Monday, February 11, 2008

Numbers

I often wish I could be a famous baseball writer, but there are many benefits to anonymity. For example, I don't have to deal with idiots like those commenting on this USS Mariner post.

There are a lot of comments, so don't bother reading them all. Basically, they each take on one of four forms:

- "The A's will never beat the Angels. Projections are for losers. You are an idiot."
- "The Mariners will be awesome in 2008. Projections are for losers. You are an idiot."
- "Clubhouse chemistry is the most important thing in baseball. You are an idiot."
- "I don't understand numbers. You are an idiot."

In essence, everyone is saying: "These numbers disagree with my intuition, so they have no value." Well, things don't work that way. The White Sox didn't look like a 72-win team entering last year, but by the time September rolled around, they bore a damn good resemblance. It was easy to picture them winning 90 games, so long as you were willing to ignore all the forecasts--which called for declines from the entire offense.

And if you don't believe in numbers, the 2008 Mariners don't look half-bad either. They won 88 games last year, added a legitimate ace pitcher and a $48 million innings eater, and play in an easy division. What's not to like?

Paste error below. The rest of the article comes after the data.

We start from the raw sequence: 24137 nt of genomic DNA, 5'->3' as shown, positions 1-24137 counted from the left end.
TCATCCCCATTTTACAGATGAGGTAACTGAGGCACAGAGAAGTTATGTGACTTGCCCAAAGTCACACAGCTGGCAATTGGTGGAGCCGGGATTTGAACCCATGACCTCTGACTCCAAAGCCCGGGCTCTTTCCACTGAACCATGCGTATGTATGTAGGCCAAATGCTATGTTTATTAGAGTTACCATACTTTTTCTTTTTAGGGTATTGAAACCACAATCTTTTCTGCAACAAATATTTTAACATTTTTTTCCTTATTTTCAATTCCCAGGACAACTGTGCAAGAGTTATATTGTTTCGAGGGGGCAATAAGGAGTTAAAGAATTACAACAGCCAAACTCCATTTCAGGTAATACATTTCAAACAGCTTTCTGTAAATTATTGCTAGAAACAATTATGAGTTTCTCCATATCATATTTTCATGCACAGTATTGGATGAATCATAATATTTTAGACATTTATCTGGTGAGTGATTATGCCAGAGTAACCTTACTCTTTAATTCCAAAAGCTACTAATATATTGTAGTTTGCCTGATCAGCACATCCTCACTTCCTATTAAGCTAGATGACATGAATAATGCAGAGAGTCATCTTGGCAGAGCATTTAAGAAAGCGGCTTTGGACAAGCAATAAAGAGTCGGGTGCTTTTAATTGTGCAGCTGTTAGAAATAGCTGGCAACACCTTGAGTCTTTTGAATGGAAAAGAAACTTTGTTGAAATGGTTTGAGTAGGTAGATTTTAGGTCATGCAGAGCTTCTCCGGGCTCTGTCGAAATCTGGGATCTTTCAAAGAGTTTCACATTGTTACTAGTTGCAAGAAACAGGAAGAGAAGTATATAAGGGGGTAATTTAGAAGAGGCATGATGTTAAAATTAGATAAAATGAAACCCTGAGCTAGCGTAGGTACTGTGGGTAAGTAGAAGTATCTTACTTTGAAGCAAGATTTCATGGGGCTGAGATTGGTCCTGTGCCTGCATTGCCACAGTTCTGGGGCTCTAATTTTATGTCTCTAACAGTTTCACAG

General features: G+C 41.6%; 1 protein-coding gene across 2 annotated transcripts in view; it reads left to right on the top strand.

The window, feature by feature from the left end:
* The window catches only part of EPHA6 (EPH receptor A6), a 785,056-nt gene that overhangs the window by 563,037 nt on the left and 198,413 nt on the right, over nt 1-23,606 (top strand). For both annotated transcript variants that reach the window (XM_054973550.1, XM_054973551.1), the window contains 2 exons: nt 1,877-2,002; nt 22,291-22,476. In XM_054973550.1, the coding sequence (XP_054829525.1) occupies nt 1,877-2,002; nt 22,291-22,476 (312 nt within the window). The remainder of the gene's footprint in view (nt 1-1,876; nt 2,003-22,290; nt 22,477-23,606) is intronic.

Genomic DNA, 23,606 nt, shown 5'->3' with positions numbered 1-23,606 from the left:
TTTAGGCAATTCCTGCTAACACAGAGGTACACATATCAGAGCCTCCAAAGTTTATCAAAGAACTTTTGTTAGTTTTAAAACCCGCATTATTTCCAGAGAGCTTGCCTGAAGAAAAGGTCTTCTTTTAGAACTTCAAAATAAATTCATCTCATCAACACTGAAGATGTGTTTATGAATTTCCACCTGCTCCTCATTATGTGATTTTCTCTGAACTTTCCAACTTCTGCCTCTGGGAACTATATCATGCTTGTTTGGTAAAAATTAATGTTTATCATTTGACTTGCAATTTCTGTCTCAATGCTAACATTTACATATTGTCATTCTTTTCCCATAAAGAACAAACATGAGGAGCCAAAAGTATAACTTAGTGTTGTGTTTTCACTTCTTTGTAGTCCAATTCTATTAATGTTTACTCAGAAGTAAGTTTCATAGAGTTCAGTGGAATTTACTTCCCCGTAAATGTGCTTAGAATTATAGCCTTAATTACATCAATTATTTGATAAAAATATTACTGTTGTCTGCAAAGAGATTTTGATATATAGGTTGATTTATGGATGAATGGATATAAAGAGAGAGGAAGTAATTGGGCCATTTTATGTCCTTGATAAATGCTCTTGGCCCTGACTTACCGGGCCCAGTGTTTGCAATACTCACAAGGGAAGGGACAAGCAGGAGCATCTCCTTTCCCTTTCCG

Unfortunately, the rules of baseball still require a team to score at least one run to win a game, and that's a level the Mariners may have trouble reaching in 2008. PECOTA forecasts them to have exactly ZERO above-average position players on the roster. They probably have one--Ichiro is notoriously difficult to project, since he is such a unique player. But I can't see any rational fan arguing that starting Richie Sexson or Jose Vidro gives the M's a competitive advantage. Even Raul Ibanez, their de facto cleanup hitter, is 36 and plays defense like the Detroit Lions.

On to pitching. As any intelligent fan can tell you, you want pitchers who strike batters out and induce ground balls. The Mariners are spending $30 million/year on three guys who don't do either of those things particularly well: Carlos Silva, Jarrod Washburn, and Miguel Batista. Sixth starter Horacio Ramirez might be the worst pitcher in the majors. And the bullpen, aside from excellent closer J.J. Putz, isn't looking so hot. These factors are all reflected in the projections, but the subjective fans are ignoring or underrating them.

Numbers aren't perfect, but if they're intelligently applied, they will always beat the purely subjective forecasts in the long run.

Do I agree that the A's will beat the Angels in 2008? No, but they're certainly within striking distance. Because LA cakewalked to a division title last year, we seem to have forgotten that the Angels are not very good. Basically, their whole team revolves around three top starting pitchers--one of whom is already hurt--plus a good bullpen and Vladimir Guerrero. That's enough to win the AL West, but not enough to make you a runaway favorite.

But this opinion is based on my numbers. They have the Angels significantly ahead of the A's. If it were the other way around, I would double-check them, then go bet on the A's without worrying about how stupid I'd look. The only thing better than being right is being right while enjoying a delicious meal paid for with my winnings.

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